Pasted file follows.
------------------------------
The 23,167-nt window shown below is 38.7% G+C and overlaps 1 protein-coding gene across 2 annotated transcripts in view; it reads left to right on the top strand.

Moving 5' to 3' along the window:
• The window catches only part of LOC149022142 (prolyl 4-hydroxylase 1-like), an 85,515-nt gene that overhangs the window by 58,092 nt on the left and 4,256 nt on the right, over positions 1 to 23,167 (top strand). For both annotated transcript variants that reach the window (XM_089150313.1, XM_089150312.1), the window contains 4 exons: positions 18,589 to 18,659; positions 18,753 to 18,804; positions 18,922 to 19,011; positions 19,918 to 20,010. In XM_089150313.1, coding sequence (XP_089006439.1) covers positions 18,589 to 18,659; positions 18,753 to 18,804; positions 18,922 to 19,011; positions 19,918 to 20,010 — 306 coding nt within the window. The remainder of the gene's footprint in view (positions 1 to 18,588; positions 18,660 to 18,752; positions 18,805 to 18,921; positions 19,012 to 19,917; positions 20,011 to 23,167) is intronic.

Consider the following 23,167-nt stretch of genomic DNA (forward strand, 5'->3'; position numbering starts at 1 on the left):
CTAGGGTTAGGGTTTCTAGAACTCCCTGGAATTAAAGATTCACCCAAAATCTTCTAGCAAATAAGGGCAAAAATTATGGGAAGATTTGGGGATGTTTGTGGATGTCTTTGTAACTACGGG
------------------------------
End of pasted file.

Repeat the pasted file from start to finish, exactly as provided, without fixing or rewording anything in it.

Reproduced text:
The 23,167-nt window shown below is 38.7% G+C and overlaps 1 protein-coding gene across 2 annotated transcripts in view; it reads left to right on the top strand.

Moving 5' to 3' along the window:
• The window catches only part of LOC149022142 (prolyl 4-hydroxylase 1-like), an 85,515-nt gene that overhangs the window by 58,092 nt on the left and 4,256 nt on the right, over positions 1 to 23,167 (top strand). For both annotated transcript variants that reach the window (XM_089150313.1, XM_089150312.1), the window contains 4 exons: positions 18,589 to 18,659; positions 18,753 to 18,804; positions 18,922 to 19,011; positions 19,918 to 20,010. In XM_089150313.1, coding sequence (XP_089006439.1) covers positions 18,589 to 18,659; positions 18,753 to 18,804; positions 18,922 to 19,011; positions 19,918 to 20,010 — 306 coding nt within the window. The remainder of the gene's footprint in view (positions 1 to 18,588; positions 18,660 to 18,752; positions 18,805 to 18,921; positions 19,012 to 19,917; positions 20,011 to 23,167) is intronic.

Consider the following 23,167-nt stretch of genomic DNA (forward strand, 5'->3'; position numbering starts at 1 on the left):
CTAGGGTTAGGGTTTCTAGAACTCCCTGGAATTAAAGATTCACCCAAAATCTTCTAGCAAATAAGGGCAAAAATTATGGGAAGATTTGGGGATGTTTGTGGATGTCTTTGTAACTACGGG